Saturated and cis- and trans-unsaturated fatty acids intake in rural and urban Costa Rican adolescents

Show simple item record Monge Rojas, Rafael Campos, Hannia Fernández Rojas, Xinia 2016-07-11T19:20:37Z 2016-07-11T19:20:37Z 2005
dc.description.abstract Coronary heart disease (CHD) is the main cause of death in most Latin American countries, including Costa Rica [1]. Adolescents make up a significant proportion— on average 21%—of the general population in these countries. Also, the extent of atherosclcrotic change in early years is correlated with the presence of CHD factors in adults [2,3]. Eating habits associated with CHD risk are acquired early in life and may accelerate the development of this pathology [2,3]. Therefore, developing a healthy diet in adolescents may contribute to reducing the risk of CHD in adulthood [4]. The fatty acid composition of the diet is associated with CHD risk. Some prospective cohort studies [5,6], but not all [7,8] have found a significant positive association between saturated fat intake and risk of CHD. In the Nurses’ Health Study [9], replacing five percent of energy from saturated fat with CTj-unsaturated fats was associated with a 42 percent reduction in CHD. Similarly, trans fatty acid intake is associated with increased risk of CHD, and replacing two percent of the energy from trans fatty acids with non-hydrogenated unsaturated fats reduced the risk of CHD by 53 percent [9]. As expected, no association between trans fatty acid intake and CHD has been found in European countries were intake of trans fatty acids is low [10,11]. Using adipose biomarkers of intake, 18:2 trans fatty acids showed the highest association with CHD in population based case-control study in Costa Rica [12,13]. In contrast, both cis n-6 fatty acids (primarily linoleic acid, 18:2n-6) and cis n-3 fatty acids reduce the risk of CHD [14]. A synergistic relation between linoleic acid and alphalinolenic acid intake has been suggested by Djousse et al. [ 15], showing that the combined intake of these fatty acids may be associated with a greater reduction in the prevalence of CHD. en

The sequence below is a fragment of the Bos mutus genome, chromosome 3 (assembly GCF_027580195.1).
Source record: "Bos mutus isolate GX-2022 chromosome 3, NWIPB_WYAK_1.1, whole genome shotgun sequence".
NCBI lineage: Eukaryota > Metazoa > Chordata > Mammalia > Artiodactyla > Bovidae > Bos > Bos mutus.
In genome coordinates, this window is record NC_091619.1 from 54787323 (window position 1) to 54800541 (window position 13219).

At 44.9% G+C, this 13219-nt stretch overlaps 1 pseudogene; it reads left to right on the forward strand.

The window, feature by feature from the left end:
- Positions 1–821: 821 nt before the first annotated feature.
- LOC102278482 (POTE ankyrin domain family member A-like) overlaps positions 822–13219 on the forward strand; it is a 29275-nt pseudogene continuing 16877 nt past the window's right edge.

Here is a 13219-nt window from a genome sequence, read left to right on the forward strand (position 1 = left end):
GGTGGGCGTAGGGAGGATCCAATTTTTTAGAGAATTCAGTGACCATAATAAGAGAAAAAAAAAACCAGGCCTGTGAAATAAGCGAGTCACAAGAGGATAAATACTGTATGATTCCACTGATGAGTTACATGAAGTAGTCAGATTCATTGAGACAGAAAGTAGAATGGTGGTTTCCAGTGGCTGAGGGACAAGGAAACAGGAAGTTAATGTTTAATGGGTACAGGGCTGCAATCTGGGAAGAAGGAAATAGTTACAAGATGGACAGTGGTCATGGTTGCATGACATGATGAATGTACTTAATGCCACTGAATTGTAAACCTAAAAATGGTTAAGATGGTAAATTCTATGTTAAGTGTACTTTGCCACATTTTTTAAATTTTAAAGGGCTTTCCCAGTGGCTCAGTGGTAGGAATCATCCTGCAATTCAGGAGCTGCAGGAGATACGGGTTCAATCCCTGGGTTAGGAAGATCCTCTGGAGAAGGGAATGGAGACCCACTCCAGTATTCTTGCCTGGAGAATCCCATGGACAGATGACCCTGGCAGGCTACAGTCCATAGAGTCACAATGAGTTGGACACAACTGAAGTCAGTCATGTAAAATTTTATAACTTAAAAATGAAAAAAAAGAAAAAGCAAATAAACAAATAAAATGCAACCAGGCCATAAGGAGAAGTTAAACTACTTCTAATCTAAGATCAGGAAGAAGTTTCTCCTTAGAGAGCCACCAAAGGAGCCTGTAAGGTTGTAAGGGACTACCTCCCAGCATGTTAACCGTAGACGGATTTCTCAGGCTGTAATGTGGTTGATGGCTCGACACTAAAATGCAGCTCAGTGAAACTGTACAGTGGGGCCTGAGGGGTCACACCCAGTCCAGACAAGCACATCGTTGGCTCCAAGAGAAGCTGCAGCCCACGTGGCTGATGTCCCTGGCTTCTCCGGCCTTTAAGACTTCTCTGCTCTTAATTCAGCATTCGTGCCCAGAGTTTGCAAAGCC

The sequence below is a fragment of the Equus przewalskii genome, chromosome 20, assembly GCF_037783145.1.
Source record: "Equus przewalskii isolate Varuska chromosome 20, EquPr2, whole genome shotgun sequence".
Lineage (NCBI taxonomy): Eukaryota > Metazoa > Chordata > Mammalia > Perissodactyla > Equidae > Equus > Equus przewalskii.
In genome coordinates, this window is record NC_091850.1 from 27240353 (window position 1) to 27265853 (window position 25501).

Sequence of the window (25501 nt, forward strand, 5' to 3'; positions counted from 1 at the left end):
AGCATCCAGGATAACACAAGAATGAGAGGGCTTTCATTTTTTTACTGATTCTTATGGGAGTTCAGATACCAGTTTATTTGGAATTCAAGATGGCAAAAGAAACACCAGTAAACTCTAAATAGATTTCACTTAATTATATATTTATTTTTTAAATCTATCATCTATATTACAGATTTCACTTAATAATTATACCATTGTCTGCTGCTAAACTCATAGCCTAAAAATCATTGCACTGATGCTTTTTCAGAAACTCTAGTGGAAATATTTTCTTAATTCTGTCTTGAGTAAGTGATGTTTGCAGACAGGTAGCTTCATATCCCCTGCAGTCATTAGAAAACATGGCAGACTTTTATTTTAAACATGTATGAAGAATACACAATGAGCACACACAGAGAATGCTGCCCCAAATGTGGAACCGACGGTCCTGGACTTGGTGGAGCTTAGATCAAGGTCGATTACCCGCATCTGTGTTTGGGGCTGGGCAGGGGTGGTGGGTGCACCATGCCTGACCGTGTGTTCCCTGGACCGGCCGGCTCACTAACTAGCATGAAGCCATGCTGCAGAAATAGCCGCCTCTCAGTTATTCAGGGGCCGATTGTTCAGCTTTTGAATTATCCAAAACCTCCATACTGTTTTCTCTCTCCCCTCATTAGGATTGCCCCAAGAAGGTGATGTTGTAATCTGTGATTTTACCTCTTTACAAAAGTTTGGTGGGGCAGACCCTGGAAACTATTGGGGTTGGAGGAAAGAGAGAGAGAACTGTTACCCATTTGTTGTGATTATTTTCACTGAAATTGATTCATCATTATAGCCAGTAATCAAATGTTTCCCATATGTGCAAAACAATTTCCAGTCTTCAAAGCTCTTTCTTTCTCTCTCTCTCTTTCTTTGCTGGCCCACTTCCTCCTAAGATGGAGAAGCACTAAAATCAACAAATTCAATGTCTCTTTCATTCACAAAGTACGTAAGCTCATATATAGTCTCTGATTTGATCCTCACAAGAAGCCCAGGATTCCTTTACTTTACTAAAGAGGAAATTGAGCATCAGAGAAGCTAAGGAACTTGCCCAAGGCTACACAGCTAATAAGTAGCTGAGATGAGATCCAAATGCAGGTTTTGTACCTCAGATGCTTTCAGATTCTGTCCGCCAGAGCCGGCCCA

dc.language.iso en en
dc.publisher American College of Nutrition en
dc.rights Atribución-NoComercial-CompartirIgual 3.0 Costa Rica *
dc.rights.uri *
dc.subject Enfermedades cardiovasculares es
dc.subject Consumo de alimentos es
dc.subject Patrones de consumo es
dc.subject Adolescentes es
dc.title Saturated and cis- and trans-unsaturated fatty acids intake in rural and urban Costa Rican adolescents en
dc.title.alternative Journal of the College of Nutrition, 24(4) en
dc.type Article en

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Atribución-NoComercial-CompartirIgual 3.0 Costa Rica Except where otherwise noted, this item's license is described as Atribución-NoComercial-CompartirIgual 3.0 Costa Rica

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